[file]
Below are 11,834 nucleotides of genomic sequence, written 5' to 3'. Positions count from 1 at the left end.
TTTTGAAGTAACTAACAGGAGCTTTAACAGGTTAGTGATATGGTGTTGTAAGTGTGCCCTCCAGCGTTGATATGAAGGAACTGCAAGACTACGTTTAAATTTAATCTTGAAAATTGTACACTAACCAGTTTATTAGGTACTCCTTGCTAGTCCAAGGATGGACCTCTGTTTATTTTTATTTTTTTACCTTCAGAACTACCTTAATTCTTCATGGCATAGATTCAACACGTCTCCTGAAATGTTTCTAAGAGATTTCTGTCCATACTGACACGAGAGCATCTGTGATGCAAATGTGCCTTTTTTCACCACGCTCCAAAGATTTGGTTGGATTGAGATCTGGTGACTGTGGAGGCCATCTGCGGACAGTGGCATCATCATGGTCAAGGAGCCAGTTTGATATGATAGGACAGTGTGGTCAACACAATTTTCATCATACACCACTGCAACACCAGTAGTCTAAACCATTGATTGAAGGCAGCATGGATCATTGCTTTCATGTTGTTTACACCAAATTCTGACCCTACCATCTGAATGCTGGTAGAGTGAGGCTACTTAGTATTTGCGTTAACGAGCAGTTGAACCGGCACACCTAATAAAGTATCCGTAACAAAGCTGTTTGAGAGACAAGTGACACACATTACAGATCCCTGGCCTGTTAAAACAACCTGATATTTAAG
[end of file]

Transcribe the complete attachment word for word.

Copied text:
Below are 11,834 nucleotides of genomic sequence, written 5' to 3'. Positions count from 1 at the left end.
TTTTGAAGTAACTAACAGGAGCTTTAACAGGTTAGTGATATGGTGTTGTAAGTGTGCCCTCCAGCGTTGATATGAAGGAACTGCAAGACTACGTTTAAATTTAATCTTGAAAATTGTACACTAACCAGTTTATTAGGTACTCCTTGCTAGTCCAAGGATGGACCTCTGTTTATTTTTATTTTTTTACCTTCAGAACTACCTTAATTCTTCATGGCATAGATTCAACACGTCTCCTGAAATGTTTCTAAGAGATTTCTGTCCATACTGACACGAGAGCATCTGTGATGCAAATGTGCCTTTTTTCACCACGCTCCAAAGATTTGGTTGGATTGAGATCTGGTGACTGTGGAGGCCATCTGCGGACAGTGGCATCATCATGGTCAAGGAGCCAGTTTGATATGATAGGACAGTGTGGTCAACACAATTTTCATCATACACCACTGCAACACCAGTAGTCTAAACCATTGATTGAAGGCAGCATGGATCATTGCTTTCATGTTGTTTACACCAAATTCTGACCCTACCATCTGAATGCTGGTAGAGTGAGGCTACTTAGTATTTGCGTTAACGAGCAGTTGAACCGGCACACCTAATAAAGTATCCGTAACAAAGCTGTTTGAGAGACAAGTGACACACATTACAGATCCCTGGCCTGTTAAAACAACCTGATATTTAAG